The majestic Mount Kilauea on the Big Island of Hawaii is a shield volcano which began erupting in 1983 and still hasn’t stopped today. Being one of the largest active volcanoes in the world, Kilauea (which means”spreading) continues to be the primary attraction that draws visitors to the Big Island. Located in the famous Hawaii Volcanoes National Park, Kilauea’s current on-going eruption draws its lava from 60 km in the ground, through the volcano’s own internal plumbing system. The fiery molten ooze explodes from the tip of the volcanic cone (called”Pu’u’O’o” meaning”high point on the skyline”) and cascades 11 kilometers down the volcanic surface (or”Pulama Pali”) to the Pacific Ocean. This stunning picture of black stone surface, orange fire, rollicking sea waves, and the smoky volcanic fog that surrounds this natural wonder is a complete must-see for anyone who visits the Big Island.
Mount Kilauea’s first known eruption was about 300,000 to 600,000 years ago; and aside from the eruption that began in 1983, it has erupted 34 times since 1952; those eruptions add about 40 acres of new land each year, explaining the moniker”Big Island,” which if measured from the ocean floor is higher than even Mount Everest. Hawaiian folklore is replete with stories of Pele, the Hawaiian goddess of fire, volcanoes, violence, lightning, and dance, who resides at Mount Kilauea (and was, incidentally, throw as a villainess in DC Comics’ 1990s name,”Superboy”). Legend has it that due to a familial squabbles in a house with more 15 siblings, Pele escaped from her house in Kuaihelani and came to the Big Island’s Mauna Loa. Endowed with wonderful powers by the Fire God, Lono-makua, Pele was famous for her profound love and rage towards her family and her many love affairs, also oftentimes marked by anger: a lot of the young mortals she seduced were not lucky enough to escape the fistfuls of molten lava she hurled at them through her fits of jealousy and anger.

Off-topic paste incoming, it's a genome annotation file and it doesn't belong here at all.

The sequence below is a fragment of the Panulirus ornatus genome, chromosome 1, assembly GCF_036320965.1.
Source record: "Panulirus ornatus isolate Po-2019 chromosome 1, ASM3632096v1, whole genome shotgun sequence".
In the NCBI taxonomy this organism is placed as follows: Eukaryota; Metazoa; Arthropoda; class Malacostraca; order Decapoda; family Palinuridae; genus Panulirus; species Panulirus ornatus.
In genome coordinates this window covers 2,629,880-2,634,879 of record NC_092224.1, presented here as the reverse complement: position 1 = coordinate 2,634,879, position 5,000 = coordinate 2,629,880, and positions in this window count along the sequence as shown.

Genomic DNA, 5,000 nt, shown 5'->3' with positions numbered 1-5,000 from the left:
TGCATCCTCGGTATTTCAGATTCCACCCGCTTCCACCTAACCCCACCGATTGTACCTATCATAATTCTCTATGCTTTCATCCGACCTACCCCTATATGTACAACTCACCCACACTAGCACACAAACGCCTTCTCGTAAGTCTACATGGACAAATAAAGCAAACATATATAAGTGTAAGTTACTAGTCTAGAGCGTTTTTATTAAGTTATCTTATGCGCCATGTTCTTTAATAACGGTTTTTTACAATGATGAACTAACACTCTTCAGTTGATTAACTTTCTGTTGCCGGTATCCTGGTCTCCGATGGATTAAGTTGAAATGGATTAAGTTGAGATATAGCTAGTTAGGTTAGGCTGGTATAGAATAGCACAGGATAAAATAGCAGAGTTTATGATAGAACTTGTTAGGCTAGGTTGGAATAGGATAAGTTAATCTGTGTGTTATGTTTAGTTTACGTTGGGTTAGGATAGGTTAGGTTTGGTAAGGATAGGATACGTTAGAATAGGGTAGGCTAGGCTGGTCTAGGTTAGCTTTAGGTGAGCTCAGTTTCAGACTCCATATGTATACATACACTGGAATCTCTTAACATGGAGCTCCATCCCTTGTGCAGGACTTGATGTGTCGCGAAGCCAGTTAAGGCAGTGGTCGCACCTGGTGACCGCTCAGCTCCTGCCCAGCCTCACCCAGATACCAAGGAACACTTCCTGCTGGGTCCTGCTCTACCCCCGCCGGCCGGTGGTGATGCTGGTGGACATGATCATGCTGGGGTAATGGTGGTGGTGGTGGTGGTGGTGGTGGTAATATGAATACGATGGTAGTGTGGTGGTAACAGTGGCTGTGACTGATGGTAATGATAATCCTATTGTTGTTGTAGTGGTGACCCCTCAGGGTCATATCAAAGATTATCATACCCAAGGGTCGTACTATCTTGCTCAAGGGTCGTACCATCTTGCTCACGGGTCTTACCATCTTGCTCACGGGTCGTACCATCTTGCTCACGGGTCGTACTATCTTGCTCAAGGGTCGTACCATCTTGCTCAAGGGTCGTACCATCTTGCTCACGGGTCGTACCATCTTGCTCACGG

Even after the old religion was abolished in 1823 by the missionary, Reverend Ellis, locals continued to worship and pay homage to the goddess Pele, making offerings of fruit, flowers, and fish to soothe her fury and to thank her for her generosity in expanding the terrific land of Hawaii with her perennial eruptions. It’s thought that the perennial lava flow from Kilauea can pave a road three times round the earth!
Today visitors from all over the world can come to pay homage to the passionate Pele and her fiery home of Mount Kilauea. Ground tours offer travelers an opportunity to really walk alongside the active vents of Kilauea and even learn a bit of the volcano’s history. Some helicopter tour companies will even hover over the opening of Kilauea, providing visitors with awe-inspiring aerial views of the volcanoes.